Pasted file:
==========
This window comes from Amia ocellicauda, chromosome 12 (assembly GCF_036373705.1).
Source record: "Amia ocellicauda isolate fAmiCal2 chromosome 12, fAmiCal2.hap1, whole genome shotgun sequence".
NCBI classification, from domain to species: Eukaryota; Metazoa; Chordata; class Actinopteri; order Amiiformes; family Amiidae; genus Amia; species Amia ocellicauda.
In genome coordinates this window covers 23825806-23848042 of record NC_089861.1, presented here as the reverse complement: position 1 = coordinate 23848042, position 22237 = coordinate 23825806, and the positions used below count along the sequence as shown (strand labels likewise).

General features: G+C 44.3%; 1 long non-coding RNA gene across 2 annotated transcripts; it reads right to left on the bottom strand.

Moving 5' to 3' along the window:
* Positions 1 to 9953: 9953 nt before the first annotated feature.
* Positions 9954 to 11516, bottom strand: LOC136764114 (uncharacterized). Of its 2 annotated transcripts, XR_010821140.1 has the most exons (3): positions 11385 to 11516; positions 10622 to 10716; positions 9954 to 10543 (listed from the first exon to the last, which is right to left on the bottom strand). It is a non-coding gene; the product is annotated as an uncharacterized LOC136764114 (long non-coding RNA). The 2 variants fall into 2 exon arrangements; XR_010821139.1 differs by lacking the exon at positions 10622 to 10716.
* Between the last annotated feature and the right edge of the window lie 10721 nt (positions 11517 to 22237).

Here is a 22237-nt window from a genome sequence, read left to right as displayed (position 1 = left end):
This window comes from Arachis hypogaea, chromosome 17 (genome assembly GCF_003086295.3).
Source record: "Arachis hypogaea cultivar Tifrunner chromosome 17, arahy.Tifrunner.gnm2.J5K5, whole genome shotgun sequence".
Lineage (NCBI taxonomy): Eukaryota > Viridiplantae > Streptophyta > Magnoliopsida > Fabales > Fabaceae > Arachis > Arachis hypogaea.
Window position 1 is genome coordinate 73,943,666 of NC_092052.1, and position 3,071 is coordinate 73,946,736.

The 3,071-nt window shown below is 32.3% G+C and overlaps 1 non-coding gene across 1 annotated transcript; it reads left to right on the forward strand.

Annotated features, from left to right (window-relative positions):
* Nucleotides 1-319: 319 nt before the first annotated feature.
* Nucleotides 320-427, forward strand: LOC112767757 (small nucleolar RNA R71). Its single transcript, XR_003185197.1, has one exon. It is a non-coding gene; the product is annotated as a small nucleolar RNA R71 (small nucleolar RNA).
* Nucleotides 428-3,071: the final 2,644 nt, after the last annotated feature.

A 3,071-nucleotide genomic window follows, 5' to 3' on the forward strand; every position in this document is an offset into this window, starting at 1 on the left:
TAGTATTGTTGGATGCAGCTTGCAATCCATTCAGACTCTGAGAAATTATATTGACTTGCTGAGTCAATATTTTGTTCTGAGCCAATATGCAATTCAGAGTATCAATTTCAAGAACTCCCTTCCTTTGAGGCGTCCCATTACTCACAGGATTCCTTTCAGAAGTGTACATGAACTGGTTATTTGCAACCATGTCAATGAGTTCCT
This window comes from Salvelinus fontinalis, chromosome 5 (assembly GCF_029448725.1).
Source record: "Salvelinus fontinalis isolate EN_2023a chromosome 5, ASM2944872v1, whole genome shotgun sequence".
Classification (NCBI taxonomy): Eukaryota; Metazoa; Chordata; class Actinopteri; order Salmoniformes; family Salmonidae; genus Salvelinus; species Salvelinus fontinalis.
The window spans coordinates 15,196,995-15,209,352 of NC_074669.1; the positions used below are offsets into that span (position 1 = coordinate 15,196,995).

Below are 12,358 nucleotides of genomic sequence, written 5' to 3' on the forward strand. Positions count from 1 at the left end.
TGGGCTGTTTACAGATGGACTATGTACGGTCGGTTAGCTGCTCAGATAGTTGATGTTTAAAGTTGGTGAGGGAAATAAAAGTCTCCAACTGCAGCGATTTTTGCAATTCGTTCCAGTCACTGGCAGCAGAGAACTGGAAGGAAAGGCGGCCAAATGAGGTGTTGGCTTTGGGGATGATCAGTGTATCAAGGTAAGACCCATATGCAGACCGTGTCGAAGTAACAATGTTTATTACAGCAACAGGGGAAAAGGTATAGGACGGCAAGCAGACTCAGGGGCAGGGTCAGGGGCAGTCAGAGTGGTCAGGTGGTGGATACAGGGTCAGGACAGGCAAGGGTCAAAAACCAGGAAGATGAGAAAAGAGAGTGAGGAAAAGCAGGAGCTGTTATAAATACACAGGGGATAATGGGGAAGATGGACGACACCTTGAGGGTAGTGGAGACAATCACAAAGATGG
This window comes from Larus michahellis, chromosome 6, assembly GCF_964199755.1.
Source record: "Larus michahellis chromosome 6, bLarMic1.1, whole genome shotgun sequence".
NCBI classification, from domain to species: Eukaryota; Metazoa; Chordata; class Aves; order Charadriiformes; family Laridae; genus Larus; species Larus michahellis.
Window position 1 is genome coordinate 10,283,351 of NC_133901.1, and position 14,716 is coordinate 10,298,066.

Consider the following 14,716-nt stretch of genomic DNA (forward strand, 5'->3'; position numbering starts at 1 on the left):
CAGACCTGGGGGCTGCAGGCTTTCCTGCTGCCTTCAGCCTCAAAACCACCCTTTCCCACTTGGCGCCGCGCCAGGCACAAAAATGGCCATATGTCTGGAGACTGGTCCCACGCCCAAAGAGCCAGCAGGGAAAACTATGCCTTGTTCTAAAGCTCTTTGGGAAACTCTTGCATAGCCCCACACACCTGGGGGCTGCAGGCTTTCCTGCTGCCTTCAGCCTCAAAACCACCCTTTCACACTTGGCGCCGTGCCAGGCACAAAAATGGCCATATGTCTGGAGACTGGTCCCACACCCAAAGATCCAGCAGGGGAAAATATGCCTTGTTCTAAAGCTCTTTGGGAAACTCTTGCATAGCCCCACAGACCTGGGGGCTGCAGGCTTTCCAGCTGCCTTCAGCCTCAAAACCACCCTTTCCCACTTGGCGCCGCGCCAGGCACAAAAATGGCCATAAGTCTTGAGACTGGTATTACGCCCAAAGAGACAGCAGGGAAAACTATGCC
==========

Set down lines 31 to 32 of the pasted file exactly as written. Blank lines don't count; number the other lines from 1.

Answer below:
Window position 1 is genome coordinate 10,283,351 of NC_133901.1, and position 14,716 is coordinate 10,298,066.

Consider the following 14,716-nt stretch of genomic DNA (forward strand, 5'->3'; position numbering starts at 1 on the left):